Doctor Who

Doctor Who: invasion of the mummy-blogger

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We got round to watching this week’s Doctor Who on Sunday evening. After a hectic, but fun family Sunday with old friends, which entailed stopping toddlers from fighting and trying to make them eat, we settled in for an iPlayer moment and a hot chocolate. (It’s just so rock and roll in our household!).  I was trying not to keeping thinking about morethanamumblog and just to relax and enjoy sitting on the sofa with the long-suffering husband, but even Doctor Who conspired to trigger the mummy blogger in me and I had to run and get my new notepad (more of that in a later blog!) and make few notes.

If anyone else saw the episode you are likely to realise that it was pretty early on when the inspiration struck.  If you’re not a Who fan, then just a brief outline.  James Cordon helps the Doctor save the world, but despite his apparently poor parenting skills at the beginning, it is his love (the Doctor explains it in a much more scientific manner at the end, but resorts back to love for us mere humans to understand) for his son which saves the day.

The sight of James Cordon, surrounded by mess, desperately trying to persuade everyone that he was “coping” made me remember those first few days, weeks, months with a new baby. “You read all the books and they tell you you’ll know what to do, it’ll be fine if you follow your instincts.  I have no instincts.” Says Cordon, looking unkempt and at the end of his tether. Brilliant; it must have been written by a parent.  No matter how much of an earth mother (or father) you may be, we all have those days.  Those days when we wish we were like the Doctor and could speak baby, but know full well that we can’t.  Those days when it feels like you know nothing about parenting, and if the baby could talk it wouldn’t tell you what it needed but that you are a crummy parent. But, take heart; we do all have those days!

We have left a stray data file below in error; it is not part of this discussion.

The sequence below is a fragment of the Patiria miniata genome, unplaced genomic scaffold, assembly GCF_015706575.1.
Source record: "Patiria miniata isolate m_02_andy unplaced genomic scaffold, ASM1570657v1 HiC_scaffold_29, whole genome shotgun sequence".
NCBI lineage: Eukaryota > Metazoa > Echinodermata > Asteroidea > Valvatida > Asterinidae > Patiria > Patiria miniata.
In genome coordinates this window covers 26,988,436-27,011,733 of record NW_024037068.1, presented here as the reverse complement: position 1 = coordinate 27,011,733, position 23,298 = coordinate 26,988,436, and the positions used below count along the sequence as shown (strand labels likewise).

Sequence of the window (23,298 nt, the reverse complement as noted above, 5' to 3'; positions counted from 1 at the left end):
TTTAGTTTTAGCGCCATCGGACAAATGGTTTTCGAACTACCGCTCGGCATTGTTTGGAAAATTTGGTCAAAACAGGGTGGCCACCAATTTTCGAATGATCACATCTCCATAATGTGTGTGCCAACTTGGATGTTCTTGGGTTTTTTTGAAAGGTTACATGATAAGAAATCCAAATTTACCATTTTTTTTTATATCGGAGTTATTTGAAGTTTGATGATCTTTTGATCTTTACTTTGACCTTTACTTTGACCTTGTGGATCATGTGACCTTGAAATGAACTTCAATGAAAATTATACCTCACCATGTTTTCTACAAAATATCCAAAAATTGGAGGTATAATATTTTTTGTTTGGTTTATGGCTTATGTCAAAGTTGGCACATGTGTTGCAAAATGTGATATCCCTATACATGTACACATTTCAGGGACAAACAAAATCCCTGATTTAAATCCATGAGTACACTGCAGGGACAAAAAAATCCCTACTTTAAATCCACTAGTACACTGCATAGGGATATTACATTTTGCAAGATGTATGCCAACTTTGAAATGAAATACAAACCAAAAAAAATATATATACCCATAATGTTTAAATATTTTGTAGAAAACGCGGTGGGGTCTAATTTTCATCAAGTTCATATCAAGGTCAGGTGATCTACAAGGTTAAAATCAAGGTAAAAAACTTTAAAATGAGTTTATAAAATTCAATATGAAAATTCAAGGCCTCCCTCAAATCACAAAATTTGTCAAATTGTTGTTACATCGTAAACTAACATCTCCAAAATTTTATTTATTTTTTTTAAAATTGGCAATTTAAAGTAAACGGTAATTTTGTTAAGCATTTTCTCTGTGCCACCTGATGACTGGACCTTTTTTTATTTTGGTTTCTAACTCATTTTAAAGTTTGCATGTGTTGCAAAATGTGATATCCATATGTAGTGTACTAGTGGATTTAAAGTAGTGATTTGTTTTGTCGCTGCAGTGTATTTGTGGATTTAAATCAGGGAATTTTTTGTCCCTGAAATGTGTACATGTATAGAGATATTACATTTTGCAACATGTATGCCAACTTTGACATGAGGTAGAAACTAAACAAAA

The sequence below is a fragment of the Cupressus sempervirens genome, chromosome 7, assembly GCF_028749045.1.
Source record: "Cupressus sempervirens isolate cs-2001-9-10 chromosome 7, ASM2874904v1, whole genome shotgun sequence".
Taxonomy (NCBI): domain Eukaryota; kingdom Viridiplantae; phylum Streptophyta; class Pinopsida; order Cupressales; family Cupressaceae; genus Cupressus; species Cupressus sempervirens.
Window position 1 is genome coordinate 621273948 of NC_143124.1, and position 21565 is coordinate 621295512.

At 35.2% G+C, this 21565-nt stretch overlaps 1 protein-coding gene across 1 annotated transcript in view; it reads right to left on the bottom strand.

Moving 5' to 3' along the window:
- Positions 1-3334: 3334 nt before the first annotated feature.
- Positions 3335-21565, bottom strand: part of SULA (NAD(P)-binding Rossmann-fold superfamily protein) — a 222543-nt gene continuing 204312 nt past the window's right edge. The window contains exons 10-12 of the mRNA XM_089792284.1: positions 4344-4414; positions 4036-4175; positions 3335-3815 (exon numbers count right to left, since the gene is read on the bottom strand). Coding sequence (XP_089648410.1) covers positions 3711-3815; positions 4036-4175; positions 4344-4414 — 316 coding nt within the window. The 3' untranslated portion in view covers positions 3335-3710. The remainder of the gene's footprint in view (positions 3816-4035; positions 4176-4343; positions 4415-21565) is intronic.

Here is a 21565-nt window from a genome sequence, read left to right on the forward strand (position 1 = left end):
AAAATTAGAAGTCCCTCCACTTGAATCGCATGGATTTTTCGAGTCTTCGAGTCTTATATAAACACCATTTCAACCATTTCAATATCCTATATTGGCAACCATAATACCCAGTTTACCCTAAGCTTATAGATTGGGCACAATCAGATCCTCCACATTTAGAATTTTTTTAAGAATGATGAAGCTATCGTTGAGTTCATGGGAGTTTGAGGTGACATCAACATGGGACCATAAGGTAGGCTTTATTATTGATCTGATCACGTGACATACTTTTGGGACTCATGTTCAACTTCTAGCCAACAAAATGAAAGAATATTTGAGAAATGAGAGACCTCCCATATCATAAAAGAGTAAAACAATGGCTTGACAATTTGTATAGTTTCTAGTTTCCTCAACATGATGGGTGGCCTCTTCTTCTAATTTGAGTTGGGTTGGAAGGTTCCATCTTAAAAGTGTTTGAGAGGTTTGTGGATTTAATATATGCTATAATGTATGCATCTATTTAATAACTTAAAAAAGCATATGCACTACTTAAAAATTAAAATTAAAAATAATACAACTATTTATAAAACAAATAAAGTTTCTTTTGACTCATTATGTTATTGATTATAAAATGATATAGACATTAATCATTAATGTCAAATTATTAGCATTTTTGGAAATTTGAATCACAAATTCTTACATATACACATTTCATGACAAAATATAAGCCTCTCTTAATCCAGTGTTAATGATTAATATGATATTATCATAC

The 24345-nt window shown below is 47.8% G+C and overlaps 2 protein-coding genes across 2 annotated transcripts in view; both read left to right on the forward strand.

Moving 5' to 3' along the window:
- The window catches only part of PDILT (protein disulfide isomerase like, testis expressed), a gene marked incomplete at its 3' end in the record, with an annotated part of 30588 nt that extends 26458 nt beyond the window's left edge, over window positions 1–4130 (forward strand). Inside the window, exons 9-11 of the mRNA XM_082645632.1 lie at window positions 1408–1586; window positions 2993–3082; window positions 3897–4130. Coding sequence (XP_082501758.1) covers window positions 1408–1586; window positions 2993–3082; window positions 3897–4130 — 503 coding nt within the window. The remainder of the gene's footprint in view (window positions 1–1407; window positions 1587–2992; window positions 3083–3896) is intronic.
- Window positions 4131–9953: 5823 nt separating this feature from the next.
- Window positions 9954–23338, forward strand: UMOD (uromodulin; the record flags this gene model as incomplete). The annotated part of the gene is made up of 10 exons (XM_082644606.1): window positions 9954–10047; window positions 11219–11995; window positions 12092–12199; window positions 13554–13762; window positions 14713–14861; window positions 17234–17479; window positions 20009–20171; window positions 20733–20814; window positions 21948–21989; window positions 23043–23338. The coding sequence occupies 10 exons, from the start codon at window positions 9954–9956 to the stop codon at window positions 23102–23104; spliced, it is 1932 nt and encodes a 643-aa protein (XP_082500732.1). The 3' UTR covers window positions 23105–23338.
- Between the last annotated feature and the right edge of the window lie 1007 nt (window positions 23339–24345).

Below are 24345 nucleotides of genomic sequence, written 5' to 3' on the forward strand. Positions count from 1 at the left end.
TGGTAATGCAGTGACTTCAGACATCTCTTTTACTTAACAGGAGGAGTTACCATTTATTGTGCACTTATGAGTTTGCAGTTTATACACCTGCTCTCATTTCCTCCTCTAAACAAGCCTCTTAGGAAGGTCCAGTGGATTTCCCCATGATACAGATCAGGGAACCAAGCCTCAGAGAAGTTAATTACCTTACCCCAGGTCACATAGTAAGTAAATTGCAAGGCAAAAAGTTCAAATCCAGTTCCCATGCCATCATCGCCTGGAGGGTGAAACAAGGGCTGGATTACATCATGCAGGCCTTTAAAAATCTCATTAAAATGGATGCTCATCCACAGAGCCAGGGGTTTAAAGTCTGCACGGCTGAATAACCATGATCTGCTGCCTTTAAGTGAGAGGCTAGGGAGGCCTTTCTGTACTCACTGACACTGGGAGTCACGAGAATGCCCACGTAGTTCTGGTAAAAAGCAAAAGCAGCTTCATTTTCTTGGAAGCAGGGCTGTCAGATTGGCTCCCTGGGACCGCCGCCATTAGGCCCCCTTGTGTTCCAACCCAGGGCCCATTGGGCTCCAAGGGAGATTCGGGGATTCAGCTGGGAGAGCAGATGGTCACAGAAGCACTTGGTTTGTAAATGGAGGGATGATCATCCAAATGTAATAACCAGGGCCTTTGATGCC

One thing I used to do early on, and still do sometimes, was Google the issue.  Often it wasn’t finding a solution that made me feel better. One thing I’ve learnt about parenting over the last 30 months (not long, but long enough!) is that there rarely is one easy solution. No matter what parenting manuals promise, every baby is different; every parent is different; every family is different.  Some things work for some people.  If they don’t work for you, you can bet your bottom dollar that’s not because you’re any different to a massive chunk of the population, it’s just because parenting doesn’t come in a one-size-fits all mould.   Although I may have Googled to try and find the solution to various problems and even tried many of the ideas which were sold as the cure, it was finding out that I wasn’t the only Mummy struggling with a particular issue that made me feel better; realising that I was no different to many other Mums and Dads; all of us just muddling along.

So, my advice if you’re worried about something is Google it, by all means, but when it’s really getting to you, take a leaf from the Doctor: put your finger to your lips and ‘shhh’ all thoughts of yourself as a bad parent from your head.  We all get it wrong some of the time, but (cue cheesy comment – sick bags ready) it is the fact that you love your child that it will all come out in the wash.  Oh, and sometimes it is easier once they learn to talk.  At least then they can tell you what’s wrong…even if you do still have to tell them it’s not allowed!

R